The Executive Order replaces her prior order, and details risk-reduction protocols that have been adopted and implemented by the Michigan Department of Corrections.
The number of confirmed cases of the coronavirus (COVID-19) in Michigan has risen to 37,778 as of Sunday, including 3,315 deaths, state officials report.
That number is up from 37,203 confirmed cases and 3,274 deaths Saturday.
The official recovery total is 8,342.
SMART bus riders are now required to wear masks, and route changes are being made.
It will eliminate many late night trips on its weekday, Saturday and Sunday schedules.
In addition, Sunday service has been reduced to operate every 60–90 minutes.
Attorney General Dana Nessel has requested police to consider the good faith efforts of businesses that have been unable to secure masks before taking action against a non-compliant business.
Starting Monday, employers are required to supply employees with appropriate face coverings.
How about some good news?
While you are social distancing, you can explore Michigan virtually.
The #VirtualPureMichigan campaign will include live cameras showing places such as Traverse City, Holland and Frankenmuth, as well as virtual tours of museums, and other related educational experiences.
The virus is thought to spread mainly from person-to-person.
- Between people who are in close contact with one another (within about 6 feet).
- Through respiratory droplets produced when an infected person coughs or sneezes.
These droplets can land in the mouths or noses of people who are nearby or possibly be inhaled into the lungs.
Can someone spread the virus without being sick?
- Spread is possible before people show symptoms. People who are not showing symptoms can still be carrying the virus and can still pass it on to other people.
Spread from contact with contaminated surfaces or objects
It may be possible that a person can get COVID-19 by touching a surface or object that has the virus on it and then touching their own mouth, nose, or possibly their eyes, but this is not thought to be the main way the virus spreads.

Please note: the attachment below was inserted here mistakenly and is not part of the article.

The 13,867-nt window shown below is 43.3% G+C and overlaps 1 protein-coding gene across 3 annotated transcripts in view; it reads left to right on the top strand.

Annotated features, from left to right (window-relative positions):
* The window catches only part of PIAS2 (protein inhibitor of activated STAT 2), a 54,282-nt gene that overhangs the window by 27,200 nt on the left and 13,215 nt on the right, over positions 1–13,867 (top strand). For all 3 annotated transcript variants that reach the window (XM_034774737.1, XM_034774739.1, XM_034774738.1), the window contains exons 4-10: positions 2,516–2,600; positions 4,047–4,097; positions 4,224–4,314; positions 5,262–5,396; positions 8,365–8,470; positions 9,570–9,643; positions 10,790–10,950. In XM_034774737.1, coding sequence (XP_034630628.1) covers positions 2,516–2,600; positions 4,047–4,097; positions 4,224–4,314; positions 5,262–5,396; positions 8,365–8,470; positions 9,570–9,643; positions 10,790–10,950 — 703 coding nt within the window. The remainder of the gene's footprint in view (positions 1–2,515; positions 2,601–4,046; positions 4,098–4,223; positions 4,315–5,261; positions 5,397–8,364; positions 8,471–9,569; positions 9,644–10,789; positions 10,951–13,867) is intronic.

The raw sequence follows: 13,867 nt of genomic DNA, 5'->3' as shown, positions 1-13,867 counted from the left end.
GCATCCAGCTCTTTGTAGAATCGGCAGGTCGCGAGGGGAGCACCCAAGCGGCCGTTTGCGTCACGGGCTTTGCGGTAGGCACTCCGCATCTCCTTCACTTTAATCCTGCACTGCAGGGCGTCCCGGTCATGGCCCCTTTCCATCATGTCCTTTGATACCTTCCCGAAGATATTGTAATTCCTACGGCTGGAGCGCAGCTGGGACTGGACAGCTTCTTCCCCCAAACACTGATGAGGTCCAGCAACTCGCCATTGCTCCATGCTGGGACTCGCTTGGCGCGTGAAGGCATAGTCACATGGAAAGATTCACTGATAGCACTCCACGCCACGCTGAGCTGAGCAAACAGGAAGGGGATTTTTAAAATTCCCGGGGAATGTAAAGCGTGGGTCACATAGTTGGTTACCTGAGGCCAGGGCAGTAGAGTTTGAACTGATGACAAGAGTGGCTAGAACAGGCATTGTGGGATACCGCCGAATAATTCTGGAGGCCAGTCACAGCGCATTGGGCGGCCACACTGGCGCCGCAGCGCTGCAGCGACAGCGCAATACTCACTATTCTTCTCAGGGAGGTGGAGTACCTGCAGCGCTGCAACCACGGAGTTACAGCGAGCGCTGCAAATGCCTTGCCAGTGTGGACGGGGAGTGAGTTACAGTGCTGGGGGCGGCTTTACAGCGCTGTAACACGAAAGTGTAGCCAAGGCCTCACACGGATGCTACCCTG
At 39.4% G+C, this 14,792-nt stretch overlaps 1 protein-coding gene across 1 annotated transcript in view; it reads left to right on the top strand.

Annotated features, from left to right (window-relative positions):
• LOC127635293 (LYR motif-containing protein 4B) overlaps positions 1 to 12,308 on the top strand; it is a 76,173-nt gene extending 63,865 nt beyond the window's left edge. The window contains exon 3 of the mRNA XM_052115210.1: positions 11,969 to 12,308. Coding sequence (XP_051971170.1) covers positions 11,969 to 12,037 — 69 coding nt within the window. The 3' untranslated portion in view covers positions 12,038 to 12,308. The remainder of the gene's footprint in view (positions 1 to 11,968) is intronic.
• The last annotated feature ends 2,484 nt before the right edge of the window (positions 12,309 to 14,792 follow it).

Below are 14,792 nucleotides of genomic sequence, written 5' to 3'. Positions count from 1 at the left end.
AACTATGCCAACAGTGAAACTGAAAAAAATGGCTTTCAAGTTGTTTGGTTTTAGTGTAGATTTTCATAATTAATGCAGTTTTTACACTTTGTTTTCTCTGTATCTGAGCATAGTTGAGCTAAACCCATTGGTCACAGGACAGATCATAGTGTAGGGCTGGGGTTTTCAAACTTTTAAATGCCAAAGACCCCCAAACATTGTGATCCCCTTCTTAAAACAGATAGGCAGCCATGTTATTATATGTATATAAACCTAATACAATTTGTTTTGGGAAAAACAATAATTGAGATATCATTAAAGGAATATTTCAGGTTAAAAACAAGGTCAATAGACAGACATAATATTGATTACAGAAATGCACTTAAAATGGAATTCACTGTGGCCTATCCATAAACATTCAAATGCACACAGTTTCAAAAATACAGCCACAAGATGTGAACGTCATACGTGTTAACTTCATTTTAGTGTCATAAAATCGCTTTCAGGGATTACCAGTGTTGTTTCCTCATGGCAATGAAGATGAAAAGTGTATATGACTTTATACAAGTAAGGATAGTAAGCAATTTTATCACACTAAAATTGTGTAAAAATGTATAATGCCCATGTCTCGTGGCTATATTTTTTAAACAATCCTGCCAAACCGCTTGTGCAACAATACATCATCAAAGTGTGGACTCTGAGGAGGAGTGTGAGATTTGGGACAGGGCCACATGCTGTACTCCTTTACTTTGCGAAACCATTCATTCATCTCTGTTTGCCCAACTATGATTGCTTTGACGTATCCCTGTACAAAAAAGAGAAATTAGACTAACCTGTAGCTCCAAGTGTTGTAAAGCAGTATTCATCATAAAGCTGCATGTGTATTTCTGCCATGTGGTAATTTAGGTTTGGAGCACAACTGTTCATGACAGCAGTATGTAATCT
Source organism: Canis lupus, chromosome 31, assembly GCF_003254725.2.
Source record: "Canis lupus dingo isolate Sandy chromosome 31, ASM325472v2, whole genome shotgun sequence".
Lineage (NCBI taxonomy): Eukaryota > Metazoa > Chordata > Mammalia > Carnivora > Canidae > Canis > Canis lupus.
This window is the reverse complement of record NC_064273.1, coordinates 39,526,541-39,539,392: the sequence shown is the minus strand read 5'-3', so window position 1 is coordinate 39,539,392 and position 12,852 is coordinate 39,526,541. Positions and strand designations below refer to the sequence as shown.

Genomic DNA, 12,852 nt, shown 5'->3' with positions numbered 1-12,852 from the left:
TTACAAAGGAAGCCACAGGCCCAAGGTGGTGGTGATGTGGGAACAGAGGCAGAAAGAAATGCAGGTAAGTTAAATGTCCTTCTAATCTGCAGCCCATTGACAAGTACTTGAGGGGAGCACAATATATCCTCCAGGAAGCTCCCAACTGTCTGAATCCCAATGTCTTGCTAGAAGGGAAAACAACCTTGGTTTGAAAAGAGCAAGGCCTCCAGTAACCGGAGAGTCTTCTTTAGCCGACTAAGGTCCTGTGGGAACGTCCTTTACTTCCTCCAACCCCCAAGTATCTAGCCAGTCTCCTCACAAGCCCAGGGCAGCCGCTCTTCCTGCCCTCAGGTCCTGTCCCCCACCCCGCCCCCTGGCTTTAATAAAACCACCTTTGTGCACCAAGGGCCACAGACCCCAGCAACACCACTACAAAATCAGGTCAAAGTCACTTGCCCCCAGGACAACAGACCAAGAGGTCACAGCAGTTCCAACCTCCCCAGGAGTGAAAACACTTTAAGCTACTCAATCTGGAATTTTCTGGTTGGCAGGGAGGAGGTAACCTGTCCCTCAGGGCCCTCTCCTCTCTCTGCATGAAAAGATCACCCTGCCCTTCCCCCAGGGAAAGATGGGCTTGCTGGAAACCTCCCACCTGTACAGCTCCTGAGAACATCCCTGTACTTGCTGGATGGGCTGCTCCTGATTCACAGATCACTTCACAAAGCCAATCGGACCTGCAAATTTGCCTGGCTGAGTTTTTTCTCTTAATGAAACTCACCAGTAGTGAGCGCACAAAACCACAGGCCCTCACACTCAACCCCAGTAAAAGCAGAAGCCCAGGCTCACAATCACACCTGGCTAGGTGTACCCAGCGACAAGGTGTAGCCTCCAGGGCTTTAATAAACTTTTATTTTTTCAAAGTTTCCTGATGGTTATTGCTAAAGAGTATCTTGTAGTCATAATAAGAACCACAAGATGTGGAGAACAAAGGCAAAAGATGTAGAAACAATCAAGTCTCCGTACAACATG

How easily the virus spreads
How easily a virus spreads from person-to-person can vary. Some viruses are highly contagious (spread easily), like measles, while other viruses do not spread as easily. Another factor is whether the spread is sustained, spreading continually without stopping.
There is currently no vaccine to prevent coronavirus disease 2019 (COVID-19). The best way to prevent illness is to avoid being exposed to this virus. However, as a reminder, CDC always recommends everyday preventive actions to help prevent the spread of respiratory diseases, including:
- Avoid close contact with people who are sick.
- Avoid touching your eyes, nose, and mouth.
- Stay home when you are sick.
- Cover your cough or sneeze with a tissue, then throw the tissue in the trash.
- Clean and disinfect frequently touched objects and surfaces using a regular household cleaning spray or wipe.
Wash your hands often with soap and water for at least 20 seconds, especially after going to the bathroom; before eating; and after blowing your nose, coughing, or sneezing.
People who think they may have been exposed to COVID-19 should contact their healthcare provider immediately.
Question about coronavirus? Ask Dr. McGeorge here.